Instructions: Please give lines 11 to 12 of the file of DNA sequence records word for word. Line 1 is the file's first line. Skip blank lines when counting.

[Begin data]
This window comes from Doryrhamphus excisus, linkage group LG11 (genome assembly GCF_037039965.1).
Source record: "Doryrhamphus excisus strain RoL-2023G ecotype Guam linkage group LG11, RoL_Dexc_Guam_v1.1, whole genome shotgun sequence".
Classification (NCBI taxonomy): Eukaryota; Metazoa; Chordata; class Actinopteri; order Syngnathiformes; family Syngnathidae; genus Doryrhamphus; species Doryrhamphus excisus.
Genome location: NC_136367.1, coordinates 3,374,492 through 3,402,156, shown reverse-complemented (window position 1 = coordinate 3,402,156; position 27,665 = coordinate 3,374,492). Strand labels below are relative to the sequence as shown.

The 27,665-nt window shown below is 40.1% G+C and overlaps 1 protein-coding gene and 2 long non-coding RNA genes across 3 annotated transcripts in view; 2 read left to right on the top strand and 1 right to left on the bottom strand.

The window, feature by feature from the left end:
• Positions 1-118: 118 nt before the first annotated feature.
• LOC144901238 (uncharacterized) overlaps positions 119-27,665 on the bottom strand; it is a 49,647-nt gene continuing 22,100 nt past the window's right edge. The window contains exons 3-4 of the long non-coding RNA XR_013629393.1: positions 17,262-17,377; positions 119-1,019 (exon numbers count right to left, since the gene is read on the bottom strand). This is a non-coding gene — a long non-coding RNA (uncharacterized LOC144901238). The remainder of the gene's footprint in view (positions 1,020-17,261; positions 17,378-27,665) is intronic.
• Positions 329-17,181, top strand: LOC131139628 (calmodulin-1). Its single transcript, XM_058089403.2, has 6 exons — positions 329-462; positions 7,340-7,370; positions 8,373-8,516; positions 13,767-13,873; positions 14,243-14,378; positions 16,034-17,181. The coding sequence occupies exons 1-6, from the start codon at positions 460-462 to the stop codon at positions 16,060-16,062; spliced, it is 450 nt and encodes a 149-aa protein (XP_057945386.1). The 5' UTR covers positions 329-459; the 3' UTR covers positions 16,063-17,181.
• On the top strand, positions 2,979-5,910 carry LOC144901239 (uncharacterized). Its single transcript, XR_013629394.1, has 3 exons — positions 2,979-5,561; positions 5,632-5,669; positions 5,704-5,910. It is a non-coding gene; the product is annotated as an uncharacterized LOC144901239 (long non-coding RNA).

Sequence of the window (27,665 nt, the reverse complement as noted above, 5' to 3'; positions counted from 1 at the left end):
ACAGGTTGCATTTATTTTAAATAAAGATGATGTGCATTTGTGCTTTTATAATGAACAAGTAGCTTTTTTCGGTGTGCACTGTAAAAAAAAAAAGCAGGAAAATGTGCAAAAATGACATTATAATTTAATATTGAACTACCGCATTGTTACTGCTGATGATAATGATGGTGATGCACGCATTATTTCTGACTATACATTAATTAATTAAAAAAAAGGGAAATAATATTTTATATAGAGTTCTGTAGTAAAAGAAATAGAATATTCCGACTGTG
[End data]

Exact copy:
Sequence of the window (27,665 nt, the reverse complement as noted above, 5' to 3'; positions counted from 1 at the left end):
ACAGGTTGCATTTATTTTAAATAAAGATGATGTGCATTTGTGCTTTTATAATGAACAAGTAGCTTTTTTCGGTGTGCACTGTAAAAAAAAAAAGCAGGAAAATGTGCAAAAATGACATTATAATTTAATATTGAACTACCGCATTGTTACTGCTGATGATAATGATGGTGATGCACGCATTATTTCTGACTATACATTAATTAATTAAAAAAAAGGGAAATAATATTTTATATAGAGTTCTGTAGTAAAAGAAATAGAATATTCCGACTGTG